England Ireland Find Havens
England Ireland Find Routes
Boat
Maintenance
Comfort
Handling
Safety
Other

NextPrevious

Cutting through stainless steel rope and rigging wire


Be the first to comment

What is the issue?
Many people carry at least one spare length of the heaviest / longest rigging stay aboard plus a pair of Swageless Terminations. The 'Norseman' type terminals, terminate cables by using spanners and as they do not require hydraulic presses or swaging machines so they can be implemented on board without specialist equipment.

The terminals are reliable and at least as strong as rated breaking load of the cable itself and thanks to the new system they may be easily connected. However the problem many people face is cutting the hard rigging wire to size. It is very difficult to cut it in such a fashion that it is even and the strands of cable do not become unlaid in the process.

Why address this?
Stress cracking is a serious problem with stainless steel standing rigging and shrouds - the stainless steel cables that extend from the mast-head to the larboard and starboard sides of the vessel, supporting the mast. If a degraded shroud should fail the rig will be outside of its support design and most likely collapse.

In out-of-the-way-places it makes sense to carry at least one spare length of the heaviest / longest rigging stay aboard plus a pair of swageless terminations. However these are useless if you cannot cleanly cut the cable so the terminators may be implemented.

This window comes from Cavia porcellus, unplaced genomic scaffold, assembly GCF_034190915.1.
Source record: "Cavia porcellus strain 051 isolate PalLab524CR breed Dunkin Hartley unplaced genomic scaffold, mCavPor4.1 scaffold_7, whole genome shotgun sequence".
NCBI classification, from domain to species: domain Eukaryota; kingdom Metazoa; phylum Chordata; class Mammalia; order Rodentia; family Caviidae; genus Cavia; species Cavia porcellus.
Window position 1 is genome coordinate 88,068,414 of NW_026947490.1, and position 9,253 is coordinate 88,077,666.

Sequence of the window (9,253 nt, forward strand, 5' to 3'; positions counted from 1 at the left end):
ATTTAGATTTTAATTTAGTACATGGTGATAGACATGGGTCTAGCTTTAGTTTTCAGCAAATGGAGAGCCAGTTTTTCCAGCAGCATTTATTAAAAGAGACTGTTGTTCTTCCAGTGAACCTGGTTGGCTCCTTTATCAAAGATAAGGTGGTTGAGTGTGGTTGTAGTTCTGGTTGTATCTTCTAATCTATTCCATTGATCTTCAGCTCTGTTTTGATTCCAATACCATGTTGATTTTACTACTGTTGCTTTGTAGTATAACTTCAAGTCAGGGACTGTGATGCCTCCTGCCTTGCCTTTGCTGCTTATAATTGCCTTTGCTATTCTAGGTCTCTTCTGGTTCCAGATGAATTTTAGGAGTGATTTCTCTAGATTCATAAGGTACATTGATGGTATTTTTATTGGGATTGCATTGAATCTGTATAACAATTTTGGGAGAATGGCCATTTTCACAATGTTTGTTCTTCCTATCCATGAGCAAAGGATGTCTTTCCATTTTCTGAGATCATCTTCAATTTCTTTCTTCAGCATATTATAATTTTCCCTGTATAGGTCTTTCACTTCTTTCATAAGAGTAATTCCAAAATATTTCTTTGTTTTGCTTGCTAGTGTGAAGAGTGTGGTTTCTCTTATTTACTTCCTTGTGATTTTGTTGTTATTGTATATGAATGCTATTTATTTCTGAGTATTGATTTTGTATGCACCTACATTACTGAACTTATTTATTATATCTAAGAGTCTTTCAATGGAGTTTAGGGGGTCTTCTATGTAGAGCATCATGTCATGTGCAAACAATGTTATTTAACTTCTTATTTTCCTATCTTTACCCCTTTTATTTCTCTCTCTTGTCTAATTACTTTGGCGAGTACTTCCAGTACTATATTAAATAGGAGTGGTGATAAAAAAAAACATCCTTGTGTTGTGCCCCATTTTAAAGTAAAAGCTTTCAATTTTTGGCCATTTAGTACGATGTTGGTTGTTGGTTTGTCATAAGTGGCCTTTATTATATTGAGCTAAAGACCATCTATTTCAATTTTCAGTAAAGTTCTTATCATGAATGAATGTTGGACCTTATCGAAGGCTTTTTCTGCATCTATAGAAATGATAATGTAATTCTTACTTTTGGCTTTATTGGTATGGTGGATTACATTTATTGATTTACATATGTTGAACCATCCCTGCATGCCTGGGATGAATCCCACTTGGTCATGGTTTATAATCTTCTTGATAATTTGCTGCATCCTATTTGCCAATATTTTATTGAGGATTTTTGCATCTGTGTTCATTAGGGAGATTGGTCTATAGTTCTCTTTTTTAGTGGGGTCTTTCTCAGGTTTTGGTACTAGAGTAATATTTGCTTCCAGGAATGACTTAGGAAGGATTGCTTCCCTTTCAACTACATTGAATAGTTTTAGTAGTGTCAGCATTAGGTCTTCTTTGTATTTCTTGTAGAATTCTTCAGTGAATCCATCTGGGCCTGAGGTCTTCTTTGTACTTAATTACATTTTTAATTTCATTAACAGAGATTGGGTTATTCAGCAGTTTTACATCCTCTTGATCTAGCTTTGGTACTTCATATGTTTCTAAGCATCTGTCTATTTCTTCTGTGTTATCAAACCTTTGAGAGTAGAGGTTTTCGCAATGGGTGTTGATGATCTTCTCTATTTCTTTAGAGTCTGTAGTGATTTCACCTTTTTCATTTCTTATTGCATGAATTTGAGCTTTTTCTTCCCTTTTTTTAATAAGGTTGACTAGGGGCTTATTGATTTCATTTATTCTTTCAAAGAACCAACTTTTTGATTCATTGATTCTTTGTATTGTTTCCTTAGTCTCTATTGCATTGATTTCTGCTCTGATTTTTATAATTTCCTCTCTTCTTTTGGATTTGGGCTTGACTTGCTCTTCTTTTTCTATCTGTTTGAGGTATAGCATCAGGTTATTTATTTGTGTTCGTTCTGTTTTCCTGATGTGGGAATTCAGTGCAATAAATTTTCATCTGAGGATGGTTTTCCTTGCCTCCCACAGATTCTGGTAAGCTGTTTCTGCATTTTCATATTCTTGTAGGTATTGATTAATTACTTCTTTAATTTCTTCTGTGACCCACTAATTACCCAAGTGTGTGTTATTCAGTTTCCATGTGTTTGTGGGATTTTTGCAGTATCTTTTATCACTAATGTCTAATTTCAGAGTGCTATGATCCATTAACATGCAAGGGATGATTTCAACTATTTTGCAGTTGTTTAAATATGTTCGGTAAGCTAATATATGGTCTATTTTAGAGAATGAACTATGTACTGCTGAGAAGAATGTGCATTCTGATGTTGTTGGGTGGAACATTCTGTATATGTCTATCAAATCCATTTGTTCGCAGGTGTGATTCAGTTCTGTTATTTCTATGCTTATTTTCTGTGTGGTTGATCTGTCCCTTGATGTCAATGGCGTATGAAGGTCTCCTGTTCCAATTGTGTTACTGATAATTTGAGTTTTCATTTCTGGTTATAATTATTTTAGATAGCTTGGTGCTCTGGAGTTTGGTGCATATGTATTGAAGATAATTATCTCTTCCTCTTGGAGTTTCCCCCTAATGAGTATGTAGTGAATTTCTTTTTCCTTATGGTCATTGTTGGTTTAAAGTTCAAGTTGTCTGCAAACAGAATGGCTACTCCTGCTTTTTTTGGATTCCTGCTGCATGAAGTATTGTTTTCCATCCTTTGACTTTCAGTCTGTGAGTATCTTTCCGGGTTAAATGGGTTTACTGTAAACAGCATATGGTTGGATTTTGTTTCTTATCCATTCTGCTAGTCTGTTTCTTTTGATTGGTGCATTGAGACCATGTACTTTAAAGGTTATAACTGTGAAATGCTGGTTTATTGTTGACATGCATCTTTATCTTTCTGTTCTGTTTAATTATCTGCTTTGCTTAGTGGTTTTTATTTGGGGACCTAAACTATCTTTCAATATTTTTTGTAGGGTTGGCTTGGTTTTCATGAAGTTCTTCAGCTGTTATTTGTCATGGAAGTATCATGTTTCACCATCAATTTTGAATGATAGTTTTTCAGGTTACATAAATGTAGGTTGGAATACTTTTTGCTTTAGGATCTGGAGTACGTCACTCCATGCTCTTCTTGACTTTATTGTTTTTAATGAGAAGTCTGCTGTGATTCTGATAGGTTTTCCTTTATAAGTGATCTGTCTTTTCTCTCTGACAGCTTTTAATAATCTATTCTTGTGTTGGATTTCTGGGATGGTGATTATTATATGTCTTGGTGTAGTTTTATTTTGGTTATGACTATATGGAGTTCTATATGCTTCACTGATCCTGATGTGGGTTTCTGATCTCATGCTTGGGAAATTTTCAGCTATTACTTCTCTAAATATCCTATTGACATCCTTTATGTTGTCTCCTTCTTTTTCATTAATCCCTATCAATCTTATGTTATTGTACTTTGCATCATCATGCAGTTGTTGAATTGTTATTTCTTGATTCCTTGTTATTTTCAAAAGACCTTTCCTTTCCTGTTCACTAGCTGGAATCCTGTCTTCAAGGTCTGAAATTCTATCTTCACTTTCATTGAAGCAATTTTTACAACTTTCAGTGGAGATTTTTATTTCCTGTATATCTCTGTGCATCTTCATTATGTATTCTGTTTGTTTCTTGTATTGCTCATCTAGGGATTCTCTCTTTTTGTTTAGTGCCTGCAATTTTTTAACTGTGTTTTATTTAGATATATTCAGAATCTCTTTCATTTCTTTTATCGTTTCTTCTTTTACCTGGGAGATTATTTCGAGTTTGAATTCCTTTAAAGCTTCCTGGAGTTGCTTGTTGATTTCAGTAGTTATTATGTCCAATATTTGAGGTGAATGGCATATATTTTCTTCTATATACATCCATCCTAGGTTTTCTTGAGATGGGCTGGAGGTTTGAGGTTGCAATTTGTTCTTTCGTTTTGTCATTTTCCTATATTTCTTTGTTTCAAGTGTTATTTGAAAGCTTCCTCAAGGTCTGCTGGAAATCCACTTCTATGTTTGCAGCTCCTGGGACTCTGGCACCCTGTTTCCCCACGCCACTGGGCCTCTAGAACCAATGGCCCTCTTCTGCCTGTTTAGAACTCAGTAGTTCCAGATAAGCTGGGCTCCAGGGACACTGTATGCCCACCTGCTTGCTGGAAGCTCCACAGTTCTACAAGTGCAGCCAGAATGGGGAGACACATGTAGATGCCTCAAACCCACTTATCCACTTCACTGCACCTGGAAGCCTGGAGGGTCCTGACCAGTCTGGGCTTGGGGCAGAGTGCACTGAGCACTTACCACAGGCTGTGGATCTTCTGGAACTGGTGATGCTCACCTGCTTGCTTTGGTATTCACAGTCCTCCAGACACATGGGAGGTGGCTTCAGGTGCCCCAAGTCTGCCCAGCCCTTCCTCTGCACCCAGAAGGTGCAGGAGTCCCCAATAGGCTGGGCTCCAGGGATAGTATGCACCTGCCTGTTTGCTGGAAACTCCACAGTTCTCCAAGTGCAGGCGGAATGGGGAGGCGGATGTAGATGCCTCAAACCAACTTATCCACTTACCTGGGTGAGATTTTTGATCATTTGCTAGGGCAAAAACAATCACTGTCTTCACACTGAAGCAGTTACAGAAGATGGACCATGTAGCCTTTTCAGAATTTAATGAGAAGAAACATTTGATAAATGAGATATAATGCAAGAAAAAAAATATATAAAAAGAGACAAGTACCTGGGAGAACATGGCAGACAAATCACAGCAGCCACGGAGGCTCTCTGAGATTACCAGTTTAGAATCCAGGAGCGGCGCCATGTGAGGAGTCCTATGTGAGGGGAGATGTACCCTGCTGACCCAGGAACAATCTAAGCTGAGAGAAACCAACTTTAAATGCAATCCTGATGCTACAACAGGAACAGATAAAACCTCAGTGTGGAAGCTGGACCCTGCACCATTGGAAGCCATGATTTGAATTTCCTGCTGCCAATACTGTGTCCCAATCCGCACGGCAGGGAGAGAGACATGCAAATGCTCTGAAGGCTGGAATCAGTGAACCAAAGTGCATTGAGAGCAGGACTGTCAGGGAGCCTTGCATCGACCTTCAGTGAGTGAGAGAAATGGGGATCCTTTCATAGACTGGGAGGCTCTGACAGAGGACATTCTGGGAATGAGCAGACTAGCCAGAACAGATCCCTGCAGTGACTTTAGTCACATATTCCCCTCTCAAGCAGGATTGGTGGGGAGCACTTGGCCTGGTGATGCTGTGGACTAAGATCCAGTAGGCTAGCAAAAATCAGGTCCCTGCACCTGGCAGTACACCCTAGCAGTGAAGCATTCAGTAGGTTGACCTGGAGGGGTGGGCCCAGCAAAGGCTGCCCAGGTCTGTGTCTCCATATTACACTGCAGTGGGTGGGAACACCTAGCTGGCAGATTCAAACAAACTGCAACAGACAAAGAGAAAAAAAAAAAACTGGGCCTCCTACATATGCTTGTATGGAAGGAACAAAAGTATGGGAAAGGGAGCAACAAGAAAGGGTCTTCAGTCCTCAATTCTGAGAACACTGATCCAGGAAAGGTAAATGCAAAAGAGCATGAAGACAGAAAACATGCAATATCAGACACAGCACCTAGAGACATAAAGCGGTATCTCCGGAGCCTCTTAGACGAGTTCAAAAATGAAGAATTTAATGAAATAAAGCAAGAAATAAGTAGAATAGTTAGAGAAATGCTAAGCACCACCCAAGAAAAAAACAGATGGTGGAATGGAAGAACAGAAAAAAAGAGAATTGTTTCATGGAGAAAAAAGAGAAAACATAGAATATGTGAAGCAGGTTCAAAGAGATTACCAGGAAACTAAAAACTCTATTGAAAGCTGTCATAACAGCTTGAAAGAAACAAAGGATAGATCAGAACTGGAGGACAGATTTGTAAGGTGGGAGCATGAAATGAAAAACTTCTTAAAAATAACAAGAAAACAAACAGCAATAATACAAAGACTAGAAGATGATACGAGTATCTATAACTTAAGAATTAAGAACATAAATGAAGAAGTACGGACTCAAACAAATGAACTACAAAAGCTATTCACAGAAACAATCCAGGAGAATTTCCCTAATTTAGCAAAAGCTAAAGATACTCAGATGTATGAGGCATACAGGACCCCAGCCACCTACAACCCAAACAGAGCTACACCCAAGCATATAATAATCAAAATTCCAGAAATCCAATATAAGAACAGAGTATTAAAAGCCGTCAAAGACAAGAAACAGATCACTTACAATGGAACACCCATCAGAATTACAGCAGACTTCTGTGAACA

How to address this?
Use a block of wood as presented in figure 1 to hold the cable for the cut.

Drill a hole in the block of wood that is the same diameter as the cable and insert it into the block aligning the cut point in the middle of the wood. Snap a vice grip on the waste end of the wire to hold it firmly in place. Take a fine tooth standard hacksaw and saw through both the wood and wire and it should result in a clean cut without the wires being unlaid.

With thanks to:
Michael Harpur, Yacht Obsession.



Print this tip

Add your review or comment:

Please log in to leave a review of this tip.

Footsteps makes no guarantee of the validity of this information, you must read our legal page. However, we ask you to help us increase accuracy. If you spot an inaccuracy or an omission on this page please contact us and we will be delighted to rectify it. Don't forget to help us by sharing your own experience.